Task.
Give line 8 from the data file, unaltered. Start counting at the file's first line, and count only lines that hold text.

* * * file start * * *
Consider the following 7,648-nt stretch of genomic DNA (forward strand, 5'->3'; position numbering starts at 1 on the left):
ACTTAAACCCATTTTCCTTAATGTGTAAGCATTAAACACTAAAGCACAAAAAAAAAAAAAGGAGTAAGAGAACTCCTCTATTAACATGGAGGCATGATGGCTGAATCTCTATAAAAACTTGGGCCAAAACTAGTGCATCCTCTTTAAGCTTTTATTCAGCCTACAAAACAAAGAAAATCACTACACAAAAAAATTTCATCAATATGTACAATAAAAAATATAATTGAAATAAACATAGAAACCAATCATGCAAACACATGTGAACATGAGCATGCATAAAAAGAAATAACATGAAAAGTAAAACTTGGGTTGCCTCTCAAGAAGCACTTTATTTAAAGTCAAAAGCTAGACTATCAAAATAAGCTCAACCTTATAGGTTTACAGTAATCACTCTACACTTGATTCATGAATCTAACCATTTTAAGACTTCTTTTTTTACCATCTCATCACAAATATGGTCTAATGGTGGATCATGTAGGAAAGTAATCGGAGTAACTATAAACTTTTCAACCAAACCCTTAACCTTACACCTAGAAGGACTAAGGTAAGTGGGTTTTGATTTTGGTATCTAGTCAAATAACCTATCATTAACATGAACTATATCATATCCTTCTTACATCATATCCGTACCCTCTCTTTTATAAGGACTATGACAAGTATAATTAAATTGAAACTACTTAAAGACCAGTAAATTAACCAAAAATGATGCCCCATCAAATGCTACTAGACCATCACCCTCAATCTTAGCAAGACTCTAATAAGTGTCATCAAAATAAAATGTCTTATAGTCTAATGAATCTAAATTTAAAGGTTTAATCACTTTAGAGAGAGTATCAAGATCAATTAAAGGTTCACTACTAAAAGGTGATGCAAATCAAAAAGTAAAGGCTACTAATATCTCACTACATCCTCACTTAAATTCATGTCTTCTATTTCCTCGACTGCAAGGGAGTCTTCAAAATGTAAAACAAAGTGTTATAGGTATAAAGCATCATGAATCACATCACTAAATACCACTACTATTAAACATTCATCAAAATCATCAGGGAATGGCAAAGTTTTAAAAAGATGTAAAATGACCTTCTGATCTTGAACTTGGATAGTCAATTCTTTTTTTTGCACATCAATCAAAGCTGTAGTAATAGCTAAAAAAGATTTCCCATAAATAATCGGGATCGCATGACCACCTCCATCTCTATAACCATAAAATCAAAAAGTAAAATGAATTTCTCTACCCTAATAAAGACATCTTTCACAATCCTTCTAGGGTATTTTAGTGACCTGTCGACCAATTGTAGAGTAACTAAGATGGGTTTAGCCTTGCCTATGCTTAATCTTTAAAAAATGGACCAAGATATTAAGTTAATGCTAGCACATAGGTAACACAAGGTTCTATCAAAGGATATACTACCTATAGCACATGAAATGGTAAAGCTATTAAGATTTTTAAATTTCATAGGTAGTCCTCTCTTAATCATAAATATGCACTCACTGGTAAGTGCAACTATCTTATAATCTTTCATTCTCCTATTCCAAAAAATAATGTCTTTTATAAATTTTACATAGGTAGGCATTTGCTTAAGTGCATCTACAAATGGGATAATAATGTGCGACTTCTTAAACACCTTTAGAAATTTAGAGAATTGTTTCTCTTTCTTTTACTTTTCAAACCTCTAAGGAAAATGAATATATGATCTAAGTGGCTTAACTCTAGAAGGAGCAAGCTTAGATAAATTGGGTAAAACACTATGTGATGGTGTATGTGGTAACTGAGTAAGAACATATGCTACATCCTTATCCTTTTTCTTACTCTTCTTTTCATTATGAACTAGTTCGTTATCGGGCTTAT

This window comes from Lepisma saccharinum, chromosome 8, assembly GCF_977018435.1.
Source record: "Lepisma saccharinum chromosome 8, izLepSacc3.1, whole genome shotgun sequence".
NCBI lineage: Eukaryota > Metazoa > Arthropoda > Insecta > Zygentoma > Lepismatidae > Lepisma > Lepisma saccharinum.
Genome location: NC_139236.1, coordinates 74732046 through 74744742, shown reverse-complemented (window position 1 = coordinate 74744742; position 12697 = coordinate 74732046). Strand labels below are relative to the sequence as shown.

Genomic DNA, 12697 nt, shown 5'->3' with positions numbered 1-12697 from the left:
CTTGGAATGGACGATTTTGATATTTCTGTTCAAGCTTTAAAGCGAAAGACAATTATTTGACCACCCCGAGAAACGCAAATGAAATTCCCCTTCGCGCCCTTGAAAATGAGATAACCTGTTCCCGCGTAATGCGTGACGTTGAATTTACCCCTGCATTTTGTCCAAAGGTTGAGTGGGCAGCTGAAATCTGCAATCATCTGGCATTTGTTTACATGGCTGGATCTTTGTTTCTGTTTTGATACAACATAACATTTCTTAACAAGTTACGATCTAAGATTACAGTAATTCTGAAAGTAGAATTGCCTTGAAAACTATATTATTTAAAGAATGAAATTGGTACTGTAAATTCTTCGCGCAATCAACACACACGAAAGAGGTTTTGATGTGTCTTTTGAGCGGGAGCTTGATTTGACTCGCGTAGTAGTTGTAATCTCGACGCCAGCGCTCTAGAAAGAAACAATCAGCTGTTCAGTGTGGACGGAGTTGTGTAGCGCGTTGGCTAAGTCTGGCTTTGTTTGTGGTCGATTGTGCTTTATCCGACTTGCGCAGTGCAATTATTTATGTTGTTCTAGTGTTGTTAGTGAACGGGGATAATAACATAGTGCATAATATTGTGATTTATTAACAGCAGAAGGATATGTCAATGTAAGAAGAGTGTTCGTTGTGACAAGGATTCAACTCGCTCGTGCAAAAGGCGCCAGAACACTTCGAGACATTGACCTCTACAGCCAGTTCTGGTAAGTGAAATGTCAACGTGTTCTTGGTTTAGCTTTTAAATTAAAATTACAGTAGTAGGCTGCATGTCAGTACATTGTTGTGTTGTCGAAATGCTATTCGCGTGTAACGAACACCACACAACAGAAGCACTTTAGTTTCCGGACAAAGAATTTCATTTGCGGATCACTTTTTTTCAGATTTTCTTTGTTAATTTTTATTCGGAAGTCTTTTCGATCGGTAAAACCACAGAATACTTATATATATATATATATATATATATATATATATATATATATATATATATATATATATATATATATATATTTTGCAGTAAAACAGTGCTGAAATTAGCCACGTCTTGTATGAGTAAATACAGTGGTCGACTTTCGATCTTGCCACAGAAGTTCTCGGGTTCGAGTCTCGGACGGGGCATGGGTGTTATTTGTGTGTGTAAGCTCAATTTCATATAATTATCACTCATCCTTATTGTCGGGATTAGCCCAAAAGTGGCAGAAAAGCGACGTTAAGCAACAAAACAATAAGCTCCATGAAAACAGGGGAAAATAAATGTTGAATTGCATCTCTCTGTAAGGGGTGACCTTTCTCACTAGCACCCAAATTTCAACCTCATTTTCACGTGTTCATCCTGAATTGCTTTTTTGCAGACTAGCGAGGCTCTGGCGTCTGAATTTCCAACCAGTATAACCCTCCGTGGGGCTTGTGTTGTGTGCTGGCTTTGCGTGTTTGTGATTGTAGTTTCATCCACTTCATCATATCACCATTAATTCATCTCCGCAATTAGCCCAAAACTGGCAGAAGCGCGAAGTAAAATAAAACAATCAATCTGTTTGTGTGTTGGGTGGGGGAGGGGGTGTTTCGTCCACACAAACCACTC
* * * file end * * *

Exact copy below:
CTTGGAATGGACGATTTTGATATTTCTGTTCAAGCTTTAAAGCGAAAGACAATTATTTGACCACCCCGAGAAACGCAAATGAAATTCCCCTTCGCGCCCTTGAAAATGAGATAACCTGTTCCCGCGTAATGCGTGACGTTGAATTTACCCCTGCATTTTGTCCAAAGGTTGAGTGGGCAGCTGAAATCTGCAATCATCTGGCATTTGTTTACATGGCTGGATCTTTGTTTCTGTTTTGATACAACATAACATTTCTTAACAAGTTACGATCTAAGATTACAGTAATTCTGAAAGTAGAATTGCCTTGAAAACTATATTATTTAAAGAATGAAATTGGTACTGTAAATTCTTCGCGCAATCAACACACACGAAAGAGGTTTTGATGTGTCTTTTGAGCGGGAGCTTGATTTGACTCGCGTAGTAGTTGTAATCTCGACGCCAGCGCTCTAGAAAGAAACAATCAGCTGTTCAGTGTGGACGGAGTTGTGTAGCGCGTTGGCTAAGTCTGGCTTTGTTTGTGGTCGATTGTGCTTTATCCGACTTGCGCAGTGCAATTATTTATGTTGTTCTAGTGTTGTTAGTGAACGGGGATAATAACATAGTGCATAATATTGTGATTTATTAACAGCAGAAGGATATGTCAATGTAAGAAGAGTGTTCGTTGTGACAAGGATTCAACTCGCTCGTGCAAAAGGCGCCAGAACACTTCGAGACATTGACCTCTACAGCCAGTTCTGGTAAGTGAAATGTCAACGTGTTCTTGGTTTAGCTTTTAAATTAAAATTACAGTAGTAGGCTGCATGTCAGTACATTGTTGTGTTGTCGAAATGCTATTCGCGTGTAACGAACACCACACAACAGAAGCACTTTAGTTTCCGGACAAAGAATTTCATTTGCGGATCACTTTTTTTCAGATTTTCTTTGTTAATTTTTATTCGGAAGTCTTTTCGATCGGTAAAACCACAGAATACTTATATATATATATATATATATATATATATATATATATATATATATATATATATATATATATATATATATTTTGCAGTAAAACAGTGCTGAAATTAGCCACGTCTTGTATGAGTAAATACAGTGGTCGACTTTCGATCTTGCCACAGAAGTTCTCGGGTTCGAGTCTCGGACGGGGCATGGGTGTTATTTGTGTGTGTAAGCTCAATTTCATATAATTATCACTCATCCTTATTGTCGGGATTAGCCCAAAAGTGGCAGAAAAGCGACGTTAAGCAACAAAACAATAAGCTCCATGAAAACAGGGGAAAATAAATGTTGAATTGCATCTCTCTGTAAGGGGTGACCTTTCTCACTAGCACCCAAATTTCAACCTCATTTTCACGTGTTCATCCTGAATTGCTTTTTTGCAGACTAGCGAGGCTCTGGCGTCTGAATTTCCAACCAGTATAACCCTCCGTGGGGCTTGTGTTGTGTGCTGGCTTTGCGTGTTTGTGATTGTAGTTTCATCCACTTCATCATATCACCATTAATTCATCTCCGCAATTAGCCCAAAACTGGCAGAAGCGCGAAGTAAAATAAAACAATCAATCTGTTTGTGTGTTGGGTGGGGGAGGGGGTGTTTCGTCCACACAAACCACTC